- مبلغ: ۸۶,۰۰۰ تومان
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Ethical leadership can lead to many positive organizational outcomes. Previous studies have shown a correlation between ethical conduct and profitability; in addition, firms that have high ethical standards have fewer legal issues. The existing ethical leadership literature assumes a stable external environment. The business and peace literature, on the other hand, assumes instability but has thus far largely ignored the role of leadership within companies as a possible driver of peacebuilding activities. The practitioner community has already begun to recognize that leaders of organizations are the key drivers of change in the peacebuilding context. The Business for Peace Foundation, the foremost organization in the practitioner community, gives its annual award to business leaders who promote peace within their organizations and communities. These Business for Peace honorees represent the ‘ethical leadership’ qualities of peace promotion, without reference to academic theories in either area. We conducted semi-structured interviews with the 2015 Business for Peace honorees and combined those with their public speeches at the Business for Peace events to examine what role these business and peace leaders saw between ethical leadership and peace promotion. Unlike the academic research that suggests only a theoretical and sometimes a direct but tangential connection to peacebuilding, the honorees highlight the direct and visible connection of ethical leadership to peace in unstable environments. We begin by describing the relevant businessfor peace and ethical leadership literatures. Then we highlightthe significant aspects of the interviews and speeches and relate these to the prevailing theories of both business and peace and ethical leadership. Our findings suggest that ethical leadership may be an important missing link within the business and peace literature as an avenue for peace promotion, and that the leadership literature may be ignoring an important positive impact of ethical leadership.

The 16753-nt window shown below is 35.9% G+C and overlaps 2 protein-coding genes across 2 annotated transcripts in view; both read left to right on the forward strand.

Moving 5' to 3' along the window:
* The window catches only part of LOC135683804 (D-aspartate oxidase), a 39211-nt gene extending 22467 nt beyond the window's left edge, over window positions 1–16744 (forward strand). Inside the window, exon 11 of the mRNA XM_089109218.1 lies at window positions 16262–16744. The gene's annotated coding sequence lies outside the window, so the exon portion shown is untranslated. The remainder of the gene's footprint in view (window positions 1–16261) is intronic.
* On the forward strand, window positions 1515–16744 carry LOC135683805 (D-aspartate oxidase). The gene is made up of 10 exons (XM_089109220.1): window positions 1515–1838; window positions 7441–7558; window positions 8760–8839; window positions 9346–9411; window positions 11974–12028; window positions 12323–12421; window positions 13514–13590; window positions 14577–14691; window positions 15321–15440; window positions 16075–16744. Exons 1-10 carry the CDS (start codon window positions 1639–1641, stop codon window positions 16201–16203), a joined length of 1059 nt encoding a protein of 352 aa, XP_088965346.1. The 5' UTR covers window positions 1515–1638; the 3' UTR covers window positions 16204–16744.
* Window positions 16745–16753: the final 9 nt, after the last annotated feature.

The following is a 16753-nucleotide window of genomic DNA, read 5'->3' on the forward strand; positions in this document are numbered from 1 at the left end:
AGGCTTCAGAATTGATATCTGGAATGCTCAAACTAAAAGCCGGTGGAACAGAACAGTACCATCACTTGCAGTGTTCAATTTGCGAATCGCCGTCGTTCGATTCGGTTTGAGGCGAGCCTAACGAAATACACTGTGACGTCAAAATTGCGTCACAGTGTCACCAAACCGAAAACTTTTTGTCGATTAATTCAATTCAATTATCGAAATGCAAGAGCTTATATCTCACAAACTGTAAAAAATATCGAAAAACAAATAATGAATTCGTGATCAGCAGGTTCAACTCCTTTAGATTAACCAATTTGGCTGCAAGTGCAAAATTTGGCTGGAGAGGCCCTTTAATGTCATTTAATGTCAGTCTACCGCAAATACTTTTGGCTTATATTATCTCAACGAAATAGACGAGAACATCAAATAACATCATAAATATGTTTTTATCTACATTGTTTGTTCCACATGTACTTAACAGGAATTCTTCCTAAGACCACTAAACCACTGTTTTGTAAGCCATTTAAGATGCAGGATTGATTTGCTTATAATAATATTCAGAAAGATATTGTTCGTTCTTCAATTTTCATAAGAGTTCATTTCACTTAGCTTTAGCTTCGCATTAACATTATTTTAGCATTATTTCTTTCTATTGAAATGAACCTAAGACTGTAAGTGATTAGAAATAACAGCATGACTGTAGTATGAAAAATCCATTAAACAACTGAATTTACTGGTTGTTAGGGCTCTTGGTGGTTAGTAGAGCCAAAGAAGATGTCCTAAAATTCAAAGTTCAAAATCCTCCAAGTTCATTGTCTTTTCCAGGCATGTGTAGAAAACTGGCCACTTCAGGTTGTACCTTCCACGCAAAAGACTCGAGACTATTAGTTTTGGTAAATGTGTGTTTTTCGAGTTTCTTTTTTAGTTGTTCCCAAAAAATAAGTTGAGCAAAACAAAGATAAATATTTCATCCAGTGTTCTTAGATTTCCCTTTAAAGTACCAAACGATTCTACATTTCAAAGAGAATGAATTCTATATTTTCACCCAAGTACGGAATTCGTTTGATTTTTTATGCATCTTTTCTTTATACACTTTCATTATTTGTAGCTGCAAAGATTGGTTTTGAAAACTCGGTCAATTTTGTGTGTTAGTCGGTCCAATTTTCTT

5. Future research and the way forward
Our analysis is a step in proposing the possible link between ethical leadership and peacebuilding in business. A significant conceptual framework has been provided already that ethical business contributes to peace (Fort, 2007, 2015; Fort & Schipani, 2003). This research stream examines attributes of relatively non-violent societies as determined by anthropological study. The interesting finding is that those attributes map well with what have generally been described as ethical business practices. These include (1) attending to shareholder returns (resulting in economic development, jobs, and alleviation of poverty); (2) rule of law practices (especially avoidance of corruption and also support of contract and property rights as well as support of dispute resolution mechanisms); and (3) a sense of community in two meanings–—one external, which is akin to corporate social responsibility or corporate citizenship, and the second internal with respect for employee rights, gender equity, and employee voice (Fort & Schipani, 2003). While the honorees were circumspect in not wanting to boast of their.